A few years ago, John Meekins decided he wanted a seaplane. An industrial real estate developer who lives on a lake in the Seattle area, he didn’t want to have to drive to the airport to fly his plane. He tried out a Lake and a Seawind, but found they just weren’t right for him.
“I spent three years doodling, trying to figure out how to lower the center of gravity, which is the fault of all seaplanes,” he said.
From that “doodling” emerged the Privateer, an amphibian he developed with the help of aerospace engineer William Husa, who has worked on everything from the Space Shuttle to kit airplanes.
Placing the center of gravity as low as possible minimizes the chance of flipping over in rough water, he said. The design also allows the low-wing amphib to land like a taildragger in the water and a tricycle gear on land, Meekins said.
The carbon fiber, six-place aircraft includes a ducted fan design, which is designed to increase efficiency and make the “already quiet turbine even quieter,” added Frank Leventhal, director of sales. Powerplant is a 600-hp turboprop Walter engine, now produced by GE Aircraft Engines, which can propel the amphib at speeds up to 215 knots with all seats full to a range of 1,000 miles, he said.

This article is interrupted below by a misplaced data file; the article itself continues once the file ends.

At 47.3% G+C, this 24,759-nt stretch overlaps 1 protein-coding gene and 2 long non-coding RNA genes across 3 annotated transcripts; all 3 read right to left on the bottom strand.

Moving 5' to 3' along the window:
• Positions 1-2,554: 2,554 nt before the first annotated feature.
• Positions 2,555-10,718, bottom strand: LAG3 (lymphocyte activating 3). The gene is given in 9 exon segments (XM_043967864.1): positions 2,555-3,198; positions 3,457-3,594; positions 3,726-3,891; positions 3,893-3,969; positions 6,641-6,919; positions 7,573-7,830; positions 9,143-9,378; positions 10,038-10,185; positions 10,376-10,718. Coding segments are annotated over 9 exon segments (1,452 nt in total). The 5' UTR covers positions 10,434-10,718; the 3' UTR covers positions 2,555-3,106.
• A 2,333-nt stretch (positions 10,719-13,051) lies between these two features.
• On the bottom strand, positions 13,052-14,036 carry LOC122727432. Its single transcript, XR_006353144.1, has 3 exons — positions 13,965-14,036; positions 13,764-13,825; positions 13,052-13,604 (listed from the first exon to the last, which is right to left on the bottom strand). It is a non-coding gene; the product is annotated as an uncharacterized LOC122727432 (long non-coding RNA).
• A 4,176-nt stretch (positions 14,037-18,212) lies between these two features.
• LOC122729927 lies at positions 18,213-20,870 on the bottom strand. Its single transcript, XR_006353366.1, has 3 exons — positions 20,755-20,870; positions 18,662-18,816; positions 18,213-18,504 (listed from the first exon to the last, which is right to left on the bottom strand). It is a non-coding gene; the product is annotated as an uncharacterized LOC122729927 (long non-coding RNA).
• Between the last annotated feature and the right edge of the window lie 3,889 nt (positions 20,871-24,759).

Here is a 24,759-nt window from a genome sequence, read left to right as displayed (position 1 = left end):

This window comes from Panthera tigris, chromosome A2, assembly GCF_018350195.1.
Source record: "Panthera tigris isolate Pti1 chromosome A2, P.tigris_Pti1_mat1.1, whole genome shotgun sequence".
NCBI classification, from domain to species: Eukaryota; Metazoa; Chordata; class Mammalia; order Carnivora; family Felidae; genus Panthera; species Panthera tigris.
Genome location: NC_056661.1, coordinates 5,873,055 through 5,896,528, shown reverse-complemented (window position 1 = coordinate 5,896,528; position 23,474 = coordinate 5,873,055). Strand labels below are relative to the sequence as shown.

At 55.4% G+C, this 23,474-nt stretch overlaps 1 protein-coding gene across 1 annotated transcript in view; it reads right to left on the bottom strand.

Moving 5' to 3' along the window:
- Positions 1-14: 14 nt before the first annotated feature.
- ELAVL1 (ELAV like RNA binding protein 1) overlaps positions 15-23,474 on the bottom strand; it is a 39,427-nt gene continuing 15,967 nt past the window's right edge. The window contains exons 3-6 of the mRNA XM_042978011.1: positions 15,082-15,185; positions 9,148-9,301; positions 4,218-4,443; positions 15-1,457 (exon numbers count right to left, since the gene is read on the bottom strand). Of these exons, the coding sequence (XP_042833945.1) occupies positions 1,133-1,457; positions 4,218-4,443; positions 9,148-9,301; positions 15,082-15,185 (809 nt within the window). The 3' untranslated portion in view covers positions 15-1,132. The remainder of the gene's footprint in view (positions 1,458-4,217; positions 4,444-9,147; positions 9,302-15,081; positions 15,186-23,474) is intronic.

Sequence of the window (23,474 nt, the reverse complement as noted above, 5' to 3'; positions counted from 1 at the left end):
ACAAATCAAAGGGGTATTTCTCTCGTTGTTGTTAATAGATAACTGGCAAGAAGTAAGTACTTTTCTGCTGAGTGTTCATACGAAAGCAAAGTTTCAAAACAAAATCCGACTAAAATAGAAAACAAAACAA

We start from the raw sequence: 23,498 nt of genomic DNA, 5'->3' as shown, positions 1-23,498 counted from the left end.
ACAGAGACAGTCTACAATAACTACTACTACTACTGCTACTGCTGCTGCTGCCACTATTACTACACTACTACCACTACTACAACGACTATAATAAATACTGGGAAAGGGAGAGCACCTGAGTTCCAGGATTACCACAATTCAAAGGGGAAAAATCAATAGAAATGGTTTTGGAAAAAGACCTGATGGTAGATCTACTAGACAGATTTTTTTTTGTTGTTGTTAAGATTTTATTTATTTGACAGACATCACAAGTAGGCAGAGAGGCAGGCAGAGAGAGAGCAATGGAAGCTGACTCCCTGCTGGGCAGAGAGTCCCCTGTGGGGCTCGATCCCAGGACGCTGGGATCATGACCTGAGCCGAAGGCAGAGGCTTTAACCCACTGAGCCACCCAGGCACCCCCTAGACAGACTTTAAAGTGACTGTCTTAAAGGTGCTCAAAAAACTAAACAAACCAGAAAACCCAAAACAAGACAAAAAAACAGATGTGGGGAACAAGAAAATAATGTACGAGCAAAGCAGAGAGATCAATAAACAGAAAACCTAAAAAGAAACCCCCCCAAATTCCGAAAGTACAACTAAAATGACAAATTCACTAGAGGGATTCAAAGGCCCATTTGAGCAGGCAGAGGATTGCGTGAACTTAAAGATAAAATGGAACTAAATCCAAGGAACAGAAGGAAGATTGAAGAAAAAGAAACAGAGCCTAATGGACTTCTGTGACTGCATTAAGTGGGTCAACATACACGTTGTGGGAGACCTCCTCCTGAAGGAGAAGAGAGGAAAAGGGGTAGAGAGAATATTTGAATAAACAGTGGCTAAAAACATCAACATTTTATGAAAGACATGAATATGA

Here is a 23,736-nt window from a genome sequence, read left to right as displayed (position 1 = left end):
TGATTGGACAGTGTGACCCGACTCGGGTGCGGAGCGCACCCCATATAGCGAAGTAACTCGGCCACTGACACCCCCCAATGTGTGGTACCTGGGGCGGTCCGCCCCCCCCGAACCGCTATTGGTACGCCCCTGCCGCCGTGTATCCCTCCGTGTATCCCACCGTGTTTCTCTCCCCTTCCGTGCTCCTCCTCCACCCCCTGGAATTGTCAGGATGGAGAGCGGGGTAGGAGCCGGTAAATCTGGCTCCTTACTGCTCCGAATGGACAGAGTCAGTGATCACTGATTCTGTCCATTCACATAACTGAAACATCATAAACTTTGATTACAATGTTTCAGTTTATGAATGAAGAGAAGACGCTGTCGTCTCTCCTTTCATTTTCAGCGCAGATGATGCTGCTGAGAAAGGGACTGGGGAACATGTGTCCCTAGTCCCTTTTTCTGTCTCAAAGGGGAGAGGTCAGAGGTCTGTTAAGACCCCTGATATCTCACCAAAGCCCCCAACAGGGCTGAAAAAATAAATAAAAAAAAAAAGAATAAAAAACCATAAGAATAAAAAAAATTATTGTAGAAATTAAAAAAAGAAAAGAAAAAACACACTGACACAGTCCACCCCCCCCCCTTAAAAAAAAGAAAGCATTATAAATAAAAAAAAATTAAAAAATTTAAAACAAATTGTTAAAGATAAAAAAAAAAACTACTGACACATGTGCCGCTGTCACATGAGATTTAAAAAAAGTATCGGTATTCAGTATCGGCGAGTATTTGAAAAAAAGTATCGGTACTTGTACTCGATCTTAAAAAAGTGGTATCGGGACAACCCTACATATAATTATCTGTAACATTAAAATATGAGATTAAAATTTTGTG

Once the design was done, the designers realized they had a plane that others would want. “A lot of people thought this had a lot of commercial applications,” Meekins said, noting he’s had interest from individuals, charter companies and even small airlines.
Sun ‘n Fun is the first time Privateer Industries has shown off its plans for the amphib, said Meekins, who noted the company has patents pending for the design. “People are really taken with the design,” he said. “We’ve had all kinds of interest. This has been a great learning experience.”
The prototype has been under construction for the last two and a half years, according to Meekins, who says “it will fly this year.”
He plans to certify the amphib, noting he’s funding the project himself now. “We’ve had some attractive offers regarding funding, but we’re not entertaining them,” he said.
While a price hasn’t been set for the amphib, Meekins claims it will be “highly competitive” with other airplanes, noting it will be built with “brand new technology” that makes it a “fast build” airplane. “That means we can be extremely competitive,” he said. “The Privateer will be extremely strong and easy to build, as well as easy to fly.”
For more information: PrivateerIndustries.com